After years cast as villains and anonymous opponents for white heroes, skilled martial artist Han Soo Ong got his first starring role. He followed in the footsteps of Sonny Chiba and shared the screen with Roddy Piper in Last to Surrender (1999).
In the decade that preceeded his first and only starring role, Ong could be seen in bit parts of both big and small budget films. His career often followed Jean-Claude Van Damme’s; his first role was as “Tong Po Opponent” in Kickboxer (1989), a few years later he had an uncredited appearance in the flop Street Fighter (1994) and then he was in The Quest (1996) too. He even co-starred and fought with Van Damme-alike Daniel Bernhardt in Bloodsport 2 (1996).
Ong had begun his career in Thailand, according to a review of Last to Surrender in an old issue of Impact magazine, he was a fitness instructor at a Bangkok hotel and won his first speaking role, in King of the Kickboxers (1990) because it was noticed he had a grasp of English. These small roles eventually led to a showdown with Bruce Lee, or rather Jason Scott Lee, playing the role in Dragon: The Bruce Lee Story (1993). The two square off in a fantastically memorable sequence.
Last to Surrender (1999) cast Ong as Wu Yin, a character with no dialogue for the first 20 minutes and even from then on words are sparse. He and Piper play two law enforcers, one a brash, unkempt American (played by a Canadian), the other a smartly dressed and quiet Chinese guy, form an uneasy alliance in order to take down a one-dimensional villain in Burma (actually Indonesia).
Though he shares top billing, Ong is mostly just playing second fiddle to Piper. The film is a combination of Red Heat (1988) and Rush Hour (1998), but whereas Arnold Schwarzenegger and Jackie Chan could hold their own against the mouthy James Belushi and Chris Tucker respectively, Ong was no match for Piper’s charisma and well delivered one-liners and never emerged from his shadow.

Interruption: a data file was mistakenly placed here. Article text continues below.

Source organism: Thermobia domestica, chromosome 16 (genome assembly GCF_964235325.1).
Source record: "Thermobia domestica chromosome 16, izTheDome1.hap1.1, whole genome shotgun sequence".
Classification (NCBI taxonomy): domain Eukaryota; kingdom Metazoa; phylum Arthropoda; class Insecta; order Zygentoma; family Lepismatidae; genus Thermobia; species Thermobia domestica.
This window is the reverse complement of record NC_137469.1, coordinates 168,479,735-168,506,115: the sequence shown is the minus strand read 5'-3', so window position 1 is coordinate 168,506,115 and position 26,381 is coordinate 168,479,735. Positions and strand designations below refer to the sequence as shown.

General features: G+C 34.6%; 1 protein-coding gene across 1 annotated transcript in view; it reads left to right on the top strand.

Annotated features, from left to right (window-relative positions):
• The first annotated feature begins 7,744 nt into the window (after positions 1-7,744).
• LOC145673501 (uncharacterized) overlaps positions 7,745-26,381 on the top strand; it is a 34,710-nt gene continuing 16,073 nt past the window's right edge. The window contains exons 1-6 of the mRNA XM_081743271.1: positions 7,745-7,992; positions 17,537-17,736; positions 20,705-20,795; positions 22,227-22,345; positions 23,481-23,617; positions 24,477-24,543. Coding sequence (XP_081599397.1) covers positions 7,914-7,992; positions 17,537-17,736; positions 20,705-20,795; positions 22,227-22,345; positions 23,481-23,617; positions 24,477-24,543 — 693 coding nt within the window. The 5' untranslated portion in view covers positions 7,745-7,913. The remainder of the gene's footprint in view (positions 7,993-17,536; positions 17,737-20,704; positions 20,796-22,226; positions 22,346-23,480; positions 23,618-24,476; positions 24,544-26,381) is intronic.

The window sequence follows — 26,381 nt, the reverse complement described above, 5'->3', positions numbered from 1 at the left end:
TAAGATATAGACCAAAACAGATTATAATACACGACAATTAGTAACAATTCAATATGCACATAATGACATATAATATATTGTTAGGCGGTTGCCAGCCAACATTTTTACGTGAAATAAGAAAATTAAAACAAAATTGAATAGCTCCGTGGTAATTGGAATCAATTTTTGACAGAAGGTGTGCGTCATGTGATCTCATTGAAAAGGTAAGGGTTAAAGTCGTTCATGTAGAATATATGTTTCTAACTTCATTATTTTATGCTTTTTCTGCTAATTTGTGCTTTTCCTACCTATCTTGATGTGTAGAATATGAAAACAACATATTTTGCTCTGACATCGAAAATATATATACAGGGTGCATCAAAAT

Cast purely to add some martial arts amongst the usual car chases, shoot outs and explosions, Ong only gets to show off his martial arts skills in a couple of mediocre fight scenes. He doesn’t have much to do and spends much of the last act in captivity waiting to be rescued before the climactic showdown.
Following The Killing Machine (1995) with Jeff Wincott, Mask of Death (1996) with Lorenzo Lamas, Last to Surrender was the last of three consecutive action pictures from David Mitchell. Not to be confused with the British comedian, he’s a B-movie director with a penchant for snowy comedies such as Copper Mountain (1983), Ski School 2 (1994), Downhill Wille (1995), Shred (2008) and Revenge of the Boarding School Dropouts (2009).
The film was apparently plagued with production problems. According to the imdb “A traffic accident caused three trucks carrying film equipment to flip over and almost fall off a cliff, a legitimate anti-government riot halted the filming of the city harbor scene, a flash flood in the jungle destroyed a military encampment set, and a plane filming aerial footage crashed into the jungle, resulting in the death of the pilot.” Although according to an article on the film by Dianne Naughton in a magazine called Hong Kong Action, the pilot survived but spent some time in a hospital in Singapore.
Last to Surrender is low on budget and thin on plot, but it’s not light on action. Running a fairly standard 95 minutes, it’s an enjoyable jungle romp and one of the last decent vehicles for Roddy Piper. Sadly because Han Soo Ong didn’t make much of an impression his Hollywood career seemed to hit a dead end. Surprisingly, he then disappeared from screens entirely. There is not a single imdb credit beyond 1999. If anyone knows what happened to him, please leave a comment below.